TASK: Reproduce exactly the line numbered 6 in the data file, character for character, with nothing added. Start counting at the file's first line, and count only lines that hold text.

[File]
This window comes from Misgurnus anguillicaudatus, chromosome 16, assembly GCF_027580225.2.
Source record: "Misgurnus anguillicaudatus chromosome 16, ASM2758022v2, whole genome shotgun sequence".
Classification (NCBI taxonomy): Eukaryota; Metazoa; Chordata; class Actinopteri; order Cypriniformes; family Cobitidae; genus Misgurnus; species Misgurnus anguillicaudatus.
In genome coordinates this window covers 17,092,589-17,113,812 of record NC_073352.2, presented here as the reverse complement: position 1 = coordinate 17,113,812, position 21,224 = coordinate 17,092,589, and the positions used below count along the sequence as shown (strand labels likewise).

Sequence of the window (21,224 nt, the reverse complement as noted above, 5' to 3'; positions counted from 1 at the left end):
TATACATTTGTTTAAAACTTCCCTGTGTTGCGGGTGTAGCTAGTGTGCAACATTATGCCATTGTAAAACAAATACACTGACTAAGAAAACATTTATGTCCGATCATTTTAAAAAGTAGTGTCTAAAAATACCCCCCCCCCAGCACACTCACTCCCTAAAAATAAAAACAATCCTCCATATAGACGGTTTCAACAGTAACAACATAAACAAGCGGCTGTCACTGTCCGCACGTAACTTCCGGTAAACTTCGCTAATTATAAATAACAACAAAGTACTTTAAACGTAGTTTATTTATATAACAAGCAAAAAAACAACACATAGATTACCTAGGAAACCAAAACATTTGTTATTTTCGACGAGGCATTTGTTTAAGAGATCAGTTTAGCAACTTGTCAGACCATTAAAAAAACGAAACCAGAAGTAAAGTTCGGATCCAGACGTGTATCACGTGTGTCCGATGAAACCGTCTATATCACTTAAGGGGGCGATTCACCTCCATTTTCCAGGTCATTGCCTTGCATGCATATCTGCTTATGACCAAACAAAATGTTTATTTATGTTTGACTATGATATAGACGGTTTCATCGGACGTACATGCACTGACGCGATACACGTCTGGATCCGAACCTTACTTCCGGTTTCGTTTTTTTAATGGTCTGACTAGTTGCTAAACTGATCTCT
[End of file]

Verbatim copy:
TATACATTTGTTTAAAACTTCCCTGTGTTGCGGGTGTAGCTAGTGTGCAACATTATGCCATTGTAAAACAAATACACTGACTAAGAAAACATTTATGTCCGATCATTTTAAAAAGTAGTGTCTAAAAATACCCCCCCCCCAGCACACTCACTCCCTAAAAATAAAAACAATCCTCCATATAGACGGTTTCAACAGTAACAACATAAACAAGCGGCTGTCACTGTCCGCACGTAACTTCCGGTAAACTTCGCTAATTATAAATAACAACAAAGTACTTTAAACGTAGTTTATTTATATAACAAGCAAAAAAACAACACATAGATTACCTAGGAAACCAAAACATTTGTTATTTTCGACGAGGCATTTGTTTAAGAGATCAGTTTAGCAACTTGTCAGACCATTAAAAAAACGAAACCAGAAGTAAAGTTCGGATCCAGACGTGTATCACGTGTGTCCGATGAAACCGTCTATATCACTTAAGGGGGCGATTCACCTCCATTTTCCAGGTCATTGCCTTGCATGCATATCTGCTTATGACCAAACAAAATGTTTATTTATGTTTGACTATGATATAGACGGTTTCATCGGACGTACATGCACTGACGCGATACACGTCTGGATCCGAACCTTACTTCCGGTTTCGTTTTTTTAATGGTCTGACTAGTTGCTAAACTGATCTCT